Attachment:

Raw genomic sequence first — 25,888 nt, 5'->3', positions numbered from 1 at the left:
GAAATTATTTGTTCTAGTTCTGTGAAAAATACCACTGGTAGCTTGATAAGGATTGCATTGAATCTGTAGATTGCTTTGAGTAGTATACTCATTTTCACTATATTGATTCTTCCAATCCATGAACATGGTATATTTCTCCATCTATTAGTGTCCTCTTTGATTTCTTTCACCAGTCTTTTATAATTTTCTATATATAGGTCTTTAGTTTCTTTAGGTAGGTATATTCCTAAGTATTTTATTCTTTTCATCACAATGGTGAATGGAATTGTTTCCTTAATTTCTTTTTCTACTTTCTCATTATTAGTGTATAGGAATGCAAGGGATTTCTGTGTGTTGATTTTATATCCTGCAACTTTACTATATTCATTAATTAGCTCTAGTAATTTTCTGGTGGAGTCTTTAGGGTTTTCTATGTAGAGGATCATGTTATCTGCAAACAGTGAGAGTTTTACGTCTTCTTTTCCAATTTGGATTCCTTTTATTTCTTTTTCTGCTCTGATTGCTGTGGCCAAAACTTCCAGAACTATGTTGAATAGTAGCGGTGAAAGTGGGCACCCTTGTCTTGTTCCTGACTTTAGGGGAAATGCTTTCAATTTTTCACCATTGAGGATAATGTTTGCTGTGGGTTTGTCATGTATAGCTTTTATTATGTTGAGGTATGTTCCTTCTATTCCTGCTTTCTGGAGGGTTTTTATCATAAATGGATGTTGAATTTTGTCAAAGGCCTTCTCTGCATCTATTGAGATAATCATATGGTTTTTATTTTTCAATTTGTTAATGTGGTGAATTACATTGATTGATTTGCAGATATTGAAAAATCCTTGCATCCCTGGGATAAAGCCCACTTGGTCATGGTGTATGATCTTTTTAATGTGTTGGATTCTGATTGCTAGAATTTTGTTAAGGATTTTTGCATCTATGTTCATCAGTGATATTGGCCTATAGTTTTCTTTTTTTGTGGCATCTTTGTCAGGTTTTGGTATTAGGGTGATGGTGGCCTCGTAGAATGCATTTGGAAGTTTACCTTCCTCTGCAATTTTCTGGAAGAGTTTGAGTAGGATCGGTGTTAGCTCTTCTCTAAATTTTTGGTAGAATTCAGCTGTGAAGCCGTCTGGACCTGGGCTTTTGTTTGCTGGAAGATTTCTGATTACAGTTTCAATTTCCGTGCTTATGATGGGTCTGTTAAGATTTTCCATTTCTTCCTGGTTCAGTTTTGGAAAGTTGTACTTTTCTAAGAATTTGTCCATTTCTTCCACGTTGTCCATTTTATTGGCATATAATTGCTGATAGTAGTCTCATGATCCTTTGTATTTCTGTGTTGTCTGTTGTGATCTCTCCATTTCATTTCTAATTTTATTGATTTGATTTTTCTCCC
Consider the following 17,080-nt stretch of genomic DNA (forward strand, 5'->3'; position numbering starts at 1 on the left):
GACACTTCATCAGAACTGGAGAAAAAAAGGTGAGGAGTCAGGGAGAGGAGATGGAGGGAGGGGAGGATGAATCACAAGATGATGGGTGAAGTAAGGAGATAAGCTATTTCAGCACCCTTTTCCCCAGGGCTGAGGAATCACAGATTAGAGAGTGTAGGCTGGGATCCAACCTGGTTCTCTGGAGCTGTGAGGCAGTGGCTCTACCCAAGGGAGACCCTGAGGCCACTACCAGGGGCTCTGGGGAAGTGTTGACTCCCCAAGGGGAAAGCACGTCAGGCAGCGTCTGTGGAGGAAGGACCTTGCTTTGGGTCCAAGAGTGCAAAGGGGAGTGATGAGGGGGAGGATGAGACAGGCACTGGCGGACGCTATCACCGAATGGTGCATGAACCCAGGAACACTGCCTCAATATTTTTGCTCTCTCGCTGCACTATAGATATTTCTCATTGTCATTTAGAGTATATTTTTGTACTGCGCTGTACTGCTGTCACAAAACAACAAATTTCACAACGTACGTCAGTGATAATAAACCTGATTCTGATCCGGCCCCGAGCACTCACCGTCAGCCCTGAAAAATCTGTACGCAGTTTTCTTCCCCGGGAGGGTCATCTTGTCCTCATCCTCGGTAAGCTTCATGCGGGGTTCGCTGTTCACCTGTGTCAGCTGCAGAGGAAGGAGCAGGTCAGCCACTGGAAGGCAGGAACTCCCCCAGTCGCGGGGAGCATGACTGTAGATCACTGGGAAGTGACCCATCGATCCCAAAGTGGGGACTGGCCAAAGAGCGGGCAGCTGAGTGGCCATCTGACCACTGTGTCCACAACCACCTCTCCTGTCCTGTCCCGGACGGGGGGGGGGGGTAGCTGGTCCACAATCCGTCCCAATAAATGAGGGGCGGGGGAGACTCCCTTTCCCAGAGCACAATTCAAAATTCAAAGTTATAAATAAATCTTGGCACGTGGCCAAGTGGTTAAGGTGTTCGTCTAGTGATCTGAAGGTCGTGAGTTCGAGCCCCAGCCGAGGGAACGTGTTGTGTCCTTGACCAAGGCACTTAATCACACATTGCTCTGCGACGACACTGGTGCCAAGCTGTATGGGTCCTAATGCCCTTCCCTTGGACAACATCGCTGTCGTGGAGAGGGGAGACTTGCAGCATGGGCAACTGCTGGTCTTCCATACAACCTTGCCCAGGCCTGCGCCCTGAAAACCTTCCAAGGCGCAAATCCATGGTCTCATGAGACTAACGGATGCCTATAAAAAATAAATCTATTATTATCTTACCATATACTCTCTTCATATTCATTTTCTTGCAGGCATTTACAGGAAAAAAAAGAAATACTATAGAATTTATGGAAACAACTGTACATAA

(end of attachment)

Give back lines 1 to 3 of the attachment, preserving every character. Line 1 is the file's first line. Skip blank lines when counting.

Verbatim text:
Raw genomic sequence first — 25,888 nt, 5'->3', positions numbered from 1 at the left:
GAAATTATTTGTTCTAGTTCTGTGAAAAATACCACTGGTAGCTTGATAAGGATTGCATTGAATCTGTAGATTGCTTTGAGTAGTATACTCATTTTCACTATATTGATTCTTCCAATCCATGAACATGGTATATTTCTCCATCTATTAGTGTCCTCTTTGATTTCTTTCACCAGTCTTTTATAATTTTCTATATATAGGTCTTTAGTTTCTTTAGGTAGGTATATTCCTAAGTATTTTATTCTTTTCATCACAATGGTGAATGGAATTGTTTCCTTAATTTCTTTTTCTACTTTCTCATTATTAGTGTATAGGAATGCAAGGGATTTCTGTGTGTTGATTTTATATCCTGCAACTTTACTATATTCATTAATTAGCTCTAGTAATTTTCTGGTGGAGTCTTTAGGGTTTTCTATGTAGAGGATCATGTTATCTGCAAACAGTGAGAGTTTTACGTCTTCTTTTCCAATTTGGATTCCTTTTATTTCTTTTTCTGCTCTGATTGCTGTGGCCAAAACTTCCAGAACTATGTTGAATAGTAGCGGTGAAAGTGGGCACCCTTGTCTTGTTCCTGACTTTAGGGGAAATGCTTTCAATTTTTCACCATTGAGGATAATGTTTGCTGTGGGTTTGTCATGTATAGCTTTTATTATGTTGAGGTATGTTCCTTCTATTCCTGCTTTCTGGAGGGTTTTTATCATAAATGGATGTTGAATTTTGTCAAAGGCCTTCTCTGCATCTATTGAGATAATCATATGGTTTTTATTTTTCAATTTGTTAATGTGGTGAATTACATTGATTGATTTGCAGATATTGAAAAATCCTTGCATCCCTGGGATAAAGCCCACTTGGTCATGGTGTATGATCTTTTTAATGTGTTGGATTCTGATTGCTAGAATTTTGTTAAGGATTTTTGCATCTATGTTCATCAGTGATATTGGCCTATAGTTTTCTTTTTTTGTGGCATCTTTGTCAGGTTTTGGTATTAGGGTGATGGTGGCCTCGTAGAATGCATTTGGAAGTTTACCTTCCTCTGCAATTTTCTGGAAGAGTTTGAGTAGGATCGGTGTTAGCTCTTCTCTAAATTTTTGGTAGAATTCAGCTGTGAAGCCGTCTGGACCTGGGCTTTTGTTTGCTGGAAGATTTCTGATTACAGTTTCAATTTCCGTGCTTATGATGGGTCTGTTAAGATTTTCCATTTCTTCCTGGTTCAGTTTTGGAAAGTTGTACTTTTCTAAGAATTTGTCCATTTCTTCCACGTTGTCCATTTTATTGGCATATAATTGCTGATAGTAGTCTCATGATCCTTTGTATTTCTGTGTTGTCTGTTGTGATCTCTCCATTTCATTTCTAATTTTATTGATTTGATTTTTCTCCC
Consider the following 17,080-nt stretch of genomic DNA (forward strand, 5'->3'; position numbering starts at 1 on the left):